Workers' rights denied - Michael Briguglio

Time, Saturday, 1st March 2008
http://www.timesofmalta.com/articles/view/20080301/letters/workers-rights-denied

 

 

Andrew Borg-Cardona (February 25) claims to make a factual response to my letter (February 22) which speaks about the importance of work-related issues in the general election. Dr Borg Cardona says that workers' rights have long been assured in Malta, and provides a legalistic answer to justify his point.

While it is true that Malta's Employment and Industrial Relations Act has brought about various legal improvements for workers in Malta, I wonder if Dr Borg Cardona is aware of the various struggles undertaken by trade unions regarding working conditions of various categories of workers in both the public and private sectors.

To give two examples, workers such as those on contract and on casual arrangements are frequently denied the same rights as full-timers, and, in many instances, part-timers are even forced to declare their status as self-employed, thus losing various rights.
I wonder if Dr Borg Cardona is aware of the fact that various employers do not allow their workers to join trade unions, irrespective of legislation. Perhaps he is also unaware that certain shops pay their workers in kind, and that various construction sites do not follow health and safety regulations.

Rather than quoting legislation which, incidentally, is not being enforced on a widespread level, Dr Borg Cardona should perhaps look at the real world and the experiences of thousands of workers. Unfortunately, many workers cannot stand up for their rights as they fear losing their jobs.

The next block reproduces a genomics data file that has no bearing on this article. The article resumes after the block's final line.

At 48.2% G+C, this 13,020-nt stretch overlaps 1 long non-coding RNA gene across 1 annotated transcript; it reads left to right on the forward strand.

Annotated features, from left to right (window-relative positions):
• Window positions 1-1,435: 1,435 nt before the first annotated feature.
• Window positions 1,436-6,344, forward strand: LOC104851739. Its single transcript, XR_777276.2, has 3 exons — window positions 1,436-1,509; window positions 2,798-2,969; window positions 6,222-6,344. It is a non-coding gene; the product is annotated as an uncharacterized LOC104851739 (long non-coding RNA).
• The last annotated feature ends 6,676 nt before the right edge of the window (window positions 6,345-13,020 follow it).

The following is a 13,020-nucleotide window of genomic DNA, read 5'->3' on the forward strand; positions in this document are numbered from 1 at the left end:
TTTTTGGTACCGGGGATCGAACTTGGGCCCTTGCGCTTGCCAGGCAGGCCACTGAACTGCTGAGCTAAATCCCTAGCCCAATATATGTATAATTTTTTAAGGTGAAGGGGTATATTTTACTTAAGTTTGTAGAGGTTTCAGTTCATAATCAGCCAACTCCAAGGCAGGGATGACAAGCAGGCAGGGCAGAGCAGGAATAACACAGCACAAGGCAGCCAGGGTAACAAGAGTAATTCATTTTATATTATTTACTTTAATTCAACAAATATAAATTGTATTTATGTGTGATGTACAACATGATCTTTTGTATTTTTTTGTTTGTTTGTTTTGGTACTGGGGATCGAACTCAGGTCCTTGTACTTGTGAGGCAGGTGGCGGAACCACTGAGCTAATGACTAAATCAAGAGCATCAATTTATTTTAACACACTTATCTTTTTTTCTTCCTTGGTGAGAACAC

Dr Borg Cardona would surely agree that Malta has minimal standards in certain workers' rights and conditions, when compared to other EU countries. Purchasing power, maternity leave and statutory provisions for workers' participation in decision making are cases in point.
Hence the need for politics which puts workers' rights at the top of the agenda - politics based on equality and social justice, and which does its utmost to ensure that workers' standard of living and quality of life improve, and that workers are not merely considered to be disposable tools to be exploited. The state has a key responsibility in this regard.

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